Rep. Ilhan Omar has apologized for her latest anti-Semitic tweet after politicians nationwide and Jewish groups spoke out on her equating money to Jewish political control.
Listening and learning, but standing strong 💪🏽 pic.twitter.com/7TSroSf8h1
— Ilhan Omar (@IlhanMN) February 11, 2019
The latest issue started on Sunday night when Omar, who represents Minnesota’s 5th Congressional District which covers Minneapolis, plus parts of Edina, Richfield, St. Louis Park, Robbinsdale, Golden Valley, and Fridley, responded to a tweet from reporter Glenn Greenwald:
It’s all about the Benjamins baby 🎶 https://t.co/KatcXJnZLV
— Ilhan Omar (@IlhanMN) February 10, 2019
Throughout Monday, the tweet has been met with condemnation from the Jewish Community Relations Council of Minnesota and the Dakotas, Speaker of the House Nancy Pelosi, and many other Democratic House members — including Minnesota’s Dean Phillips.
“Claims that American Jews manipulate our government with money invoke age-old anti-Semitism,” The JCRC’s statement read. “When combined with her previous tweet that Israel ‘hypnotizes the world’ to carry out ‘evil,’ such rhetoric puts our community in danger, should have no place in our politics, and undermines efforts to achieve Middle East peace.
“It is also insulting to Rep. Omar’s colleagues for the Congresswoman to falsely suggest that elected officials only support Israel because they are paid to do so. For decades, members from both parties have stood with America’s closest ally in the Middle East because the American people support a strong and secure Israel.”
Phillips, who represents the 3rd District which neighbors the 5th District, said in a statement he spoke privately with Omar before issuing the statement.
“I strongly condemn anti-Semitism in all its forms, including comments made by my colleague that – purposefully or not – have propagated dangerous and destructive stereotypes of the Jewish people and the State of Israel,” he said. “As elected leaders, it is our collective responsibility to set standards of respect and elevate understanding between the communities we represent. We agreed to move forward with a shared goal of working collaboratively to combat hatred and intolerance towards all persecuted communities, and commit to respectful debate of the issues important to each of us.”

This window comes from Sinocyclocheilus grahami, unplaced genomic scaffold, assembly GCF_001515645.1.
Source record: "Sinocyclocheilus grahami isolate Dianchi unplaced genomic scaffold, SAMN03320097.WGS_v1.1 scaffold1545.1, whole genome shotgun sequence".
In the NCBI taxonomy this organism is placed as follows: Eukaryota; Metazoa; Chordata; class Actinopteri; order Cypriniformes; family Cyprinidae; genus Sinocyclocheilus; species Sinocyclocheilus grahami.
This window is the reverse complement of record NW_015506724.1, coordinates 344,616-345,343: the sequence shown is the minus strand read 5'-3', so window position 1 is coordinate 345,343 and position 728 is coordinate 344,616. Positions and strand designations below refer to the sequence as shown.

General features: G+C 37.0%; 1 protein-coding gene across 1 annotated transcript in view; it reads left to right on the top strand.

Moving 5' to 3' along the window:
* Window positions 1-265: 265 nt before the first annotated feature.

Minnesota Senator and 2020 presidential hopeful Amy Klobuchar also spoke out: “Anti-Semitic language should have no place in Congress or our country. Apologizing was the right thing to do.”
The House Democratic leadership team of Pelosi, Majority Leader Steny Hoyer, Majority Whip James E. Clyburn, Assistant Speaker Ben Ray Luján, Caucus Chairman Hakeem Jeffries and Caucus Vice Chair Katherine Clark issued a joint statement:
“Anti-Semitism must be called out, confronted and condemned whenever it is encountered, without exception.
“We are and will always be strong supporters of Israel in Congress because we understand that our support is based on shared values and strategic interests. Legitimate criticism of Israel’s policies is protected by the values of free speech and democratic debate that the United States and Israel share. But Congresswoman Omar’s use of anti-Semitic tropes and prejudicial accusations about Israel’s supporters is deeply offensive. We condemn these remarks and we call upon Congresswoman Omar to immediately apologize for these hurtful comments.
“As Democrats and as Americans, the entire Congress must be fully engaged in denouncing and rejecting all forms of hatred, racism, prejudice and discrimination wherever they are encountered.”
Locally, Jewish Community Action thanked Omar for the apology.
“It’s not anti-Semitic to point out that money influences our politics – that’s just a fact. It’s also true the myth of “Jewish Money” has been used for centuries as a weapon against Jewish communities,” the JCA statement said. “It’s incumbent that we, as progressives, are aware of this history, and are very careful when we talk about these phenomena in conjunction with one another. We’re organizers, and we recognize that many things deserve a longer conversation than the 280 characters Twitter affords.”
The Jewish Democratic Council of America tweeted that it appreciated the apology, but thought it was a paragraph too long.
.@IlhanMN’s apology is welcomed recognition that her words were offensive. We hope this will be the last time she repeats dangerous stereotypes targeting Jews.
However, she should have ended the statement at “unequivocally apologize.” To do otherwise made it equivocal. pic.twitter.com/JxqqkBAcYG
— ✡ Jewish Dems 🌊 (@USJewishDems) February 11, 2019
Omar’s fellow Twin Cities area representatives Angie Craig and Betty McCollum have not put out statements yet, nor has Minnesota DFL chairman Ken Martin.
(Editor’s note: This article will be updated as necessary)